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    1. But, any system that relies on parents not working to make sure their own children are OK will fail on the alter of human nature.

      *blink* This statement deserves some unpacking. How about: any system designed without the needs and strictures of the *average* wage-earning parent in mind will fail the children whose parents have to operate within those confines? How many times has Laura repeated that regular employment was not an option for her because the system assumes a stay-at-home parent to run point?

      Pit parents against each other? Pfft. We all stare down the barrel of a system that repeatedly demonstrates that our children’s human worth is allocated according to our net worth. We’re not all on the same side of that barrel.

      I’d really like to see more honesty in the discourse. Honesty about the *policy choice* to embrace trickle-down economics and the concording artificial lack of resources from that choice. Honesty about the shift from education as a priority in this country to the current abandonment of education as an arena of opportunity. Honesty about the fact that along witb children being devalued, teachers are being devalued: it is becoming a low-wage job in much of the country.

      I’ve already seen glimmers of non-Swiftian discussion of how education isn’t for everybody. The USA is barreling towards a real ugly destination.

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  4. It’s not true that you can’t do both. Some can (though I won’t chose to judge anyone else — the balance depends on your own children’s needs and your own resources in time, energy, and money). Note that one basic requirement is that you accept giving your children “good enough” resources and not aim to optimize them towards perfect outcomes (which, I also believe is good for them).

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  5. I also believe it’s possible to fight for your own kids and others too. I’m elected to serve on our town school committee, and that’s kind of been my mantra – if I want something because it’s good for my kids, then I better be fighting for it for all kids. That having been said, the idea of their being a short window is so, so true. My kids are nearing the end of their high school career, and I am probably going to step down. Why? Because this is tiring and emotionally draining work. Fighting for more funding and higher pay for our teachers is met with resistance because people don’t want to pay taxes (we’re in the bottom 15% of our state for per pupil funding BTW and about at the same level for community tax rates, so I am not in one of those communities where we are already at the top). And far too many parents are not interested in helping other kids – it’s been shocking to me how many people want to pull the ladder up from under them as they climb up. Finally, lots of labor laws prevent me from speaking freely about the difficult decisions we often have to make, so rumor and innuendo make the rounds, and there’s nothing we can do about it. I am tired of being disliked for trying to do my best. IDK what the solution is, but I do agree that it’s getting hard to get people and parents to fight for the collective good.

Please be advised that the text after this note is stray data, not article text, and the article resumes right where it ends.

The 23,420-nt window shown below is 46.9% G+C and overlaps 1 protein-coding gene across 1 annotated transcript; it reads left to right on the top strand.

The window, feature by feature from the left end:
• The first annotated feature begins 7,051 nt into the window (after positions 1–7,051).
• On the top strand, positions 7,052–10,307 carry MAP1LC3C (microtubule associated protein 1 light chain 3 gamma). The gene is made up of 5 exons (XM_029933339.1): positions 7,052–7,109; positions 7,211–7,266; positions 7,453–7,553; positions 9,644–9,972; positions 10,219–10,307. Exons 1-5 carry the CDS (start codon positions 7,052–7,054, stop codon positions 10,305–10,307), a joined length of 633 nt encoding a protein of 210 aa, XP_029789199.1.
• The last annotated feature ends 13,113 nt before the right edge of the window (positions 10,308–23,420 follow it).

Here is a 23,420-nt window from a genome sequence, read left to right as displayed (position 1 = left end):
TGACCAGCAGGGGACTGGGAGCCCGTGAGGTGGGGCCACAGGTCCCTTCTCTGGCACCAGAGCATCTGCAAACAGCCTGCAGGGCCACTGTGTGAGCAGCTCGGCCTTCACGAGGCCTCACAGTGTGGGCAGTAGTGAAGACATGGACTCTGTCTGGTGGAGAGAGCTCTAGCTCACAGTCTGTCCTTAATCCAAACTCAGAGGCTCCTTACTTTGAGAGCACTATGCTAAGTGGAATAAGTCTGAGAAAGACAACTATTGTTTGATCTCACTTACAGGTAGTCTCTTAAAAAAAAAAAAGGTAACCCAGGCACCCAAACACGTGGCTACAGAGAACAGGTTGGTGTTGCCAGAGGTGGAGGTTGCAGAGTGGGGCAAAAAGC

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  6. That’s the California model. Each district gets the same amount per student, and then everything else is parent funded. So, you get districts with no nurses etc. and some that have PhDs teaching music.

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    1. Yes, centralized funding is not a panacea, because with centralized funds comes centralized decision making about what will be funded. In our state, the state is required to provided the funds for a “basic education”, so we can have endless debates about what that basic education should constitute.

      There have been court cases because Article IX of the state constitution starts with an amazing preamble: “It is the paramount duty of the state to make ample provision for the education of all children residing within its borders, without distinction or preference on account of race, color, caste, or sex. ” It lifts my hopes for humanity that the white men who wrote that constitution in 1889 wrote those words — and they did so in a context in which there were differences in race, color, and caste (and, of course, sex). They wrote the words “residing within its borders”, including, now, anyone who might be undocumented, or temporarily here.